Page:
It is the hope of the authors of this volume that it will be found by the mature student and by the general public an authentic and readable discussion of our literature. It avoids the difficulties encountered by a single writer who endeavors to cover alone that complex and crowded field. It also secures a more unified critical point of view than a compilation by a large number of contributors. The calibre of my collaborators makes it perhaps unnecessary for me to state that while I have read and commented upon their contributions as the book progressed, the final text represents their independent judgments.
If this policy has led in a few cases to apparent contradictions, the authority of the history as a whole must rest upon the critical judgments of the writers of the sections for which they agreed to be responsible. Duplication of references in the different sections of the Chapter Bibliographies has been preferred to constant cross references. The Editors feel that information of this nature should be made instantly available at the time and place it is needed.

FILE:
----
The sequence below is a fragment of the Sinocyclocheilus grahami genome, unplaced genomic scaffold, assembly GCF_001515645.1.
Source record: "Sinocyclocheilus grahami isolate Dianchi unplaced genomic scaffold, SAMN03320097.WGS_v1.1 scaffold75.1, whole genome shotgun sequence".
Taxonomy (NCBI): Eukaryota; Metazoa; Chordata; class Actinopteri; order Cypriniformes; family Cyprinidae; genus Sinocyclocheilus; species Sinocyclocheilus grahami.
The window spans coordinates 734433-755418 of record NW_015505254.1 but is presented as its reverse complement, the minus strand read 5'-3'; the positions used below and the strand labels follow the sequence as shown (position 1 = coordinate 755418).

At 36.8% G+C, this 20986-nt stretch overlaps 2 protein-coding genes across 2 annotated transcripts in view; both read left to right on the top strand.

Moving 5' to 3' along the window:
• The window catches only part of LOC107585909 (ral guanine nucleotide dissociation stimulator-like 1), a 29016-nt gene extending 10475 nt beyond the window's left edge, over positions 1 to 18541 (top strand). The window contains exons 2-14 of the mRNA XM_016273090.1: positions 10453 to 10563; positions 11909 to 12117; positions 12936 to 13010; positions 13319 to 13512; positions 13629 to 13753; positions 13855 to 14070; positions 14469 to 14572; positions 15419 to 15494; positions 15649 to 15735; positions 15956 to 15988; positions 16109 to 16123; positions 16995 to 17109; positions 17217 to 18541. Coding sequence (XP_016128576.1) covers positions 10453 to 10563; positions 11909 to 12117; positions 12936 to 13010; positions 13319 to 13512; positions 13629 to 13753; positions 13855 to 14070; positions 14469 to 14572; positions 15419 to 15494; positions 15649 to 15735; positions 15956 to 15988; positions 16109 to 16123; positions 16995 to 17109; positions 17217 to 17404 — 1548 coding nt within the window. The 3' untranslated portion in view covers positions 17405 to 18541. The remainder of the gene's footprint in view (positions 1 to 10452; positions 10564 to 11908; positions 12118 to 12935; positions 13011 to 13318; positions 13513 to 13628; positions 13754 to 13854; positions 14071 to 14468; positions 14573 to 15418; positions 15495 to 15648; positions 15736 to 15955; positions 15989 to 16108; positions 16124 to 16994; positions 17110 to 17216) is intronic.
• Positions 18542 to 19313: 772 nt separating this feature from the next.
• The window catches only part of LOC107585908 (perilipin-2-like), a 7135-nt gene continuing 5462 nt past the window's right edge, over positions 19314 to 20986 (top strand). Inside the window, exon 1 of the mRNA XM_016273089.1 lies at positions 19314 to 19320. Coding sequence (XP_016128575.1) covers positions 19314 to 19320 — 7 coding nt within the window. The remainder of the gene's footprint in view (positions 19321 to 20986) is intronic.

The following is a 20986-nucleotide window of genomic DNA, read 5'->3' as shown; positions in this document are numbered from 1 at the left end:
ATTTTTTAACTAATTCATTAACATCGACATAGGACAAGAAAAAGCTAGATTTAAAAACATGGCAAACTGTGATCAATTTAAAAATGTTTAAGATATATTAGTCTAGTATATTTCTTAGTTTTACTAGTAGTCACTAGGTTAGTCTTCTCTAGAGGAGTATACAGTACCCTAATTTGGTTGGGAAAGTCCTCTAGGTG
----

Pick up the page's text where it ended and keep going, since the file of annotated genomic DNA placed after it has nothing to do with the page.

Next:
The rapid growth of the departments of American Civilization in our colleges and universities is an indication of the need for a history of American Literature which reflects the opinions and desires of the people who have read and inspired it as well as those who have created it. For the first time in such a history, the relations of literature to the allied arts of painting, sculpture and architecture, and to politics and social movements, have been emphasized. The growth of magazines and their effect for good or ill upon literature and the rivalry of their forms of expression have been noted.
Also for the first time, American Drama has been given its proper place in a history of literature. Not only have the dramatic achievements of modern playwrights been adequately treated, but also the romantic and poetic plays and the prose histories and comedies which filled the theaters in the nineteenth century have been fitted into their proper place in the struggle for liberality and democracy. New movements in literature have been appraised from the point of view of their permanence or their passing. The influence of science and of education have not been overlooked or the debt we owe to other literatures, but a fresh stress has been laid upon the inspiration which our writers have had upon foreign literary developments.
Throughout the book, the importance of the American point of view . . .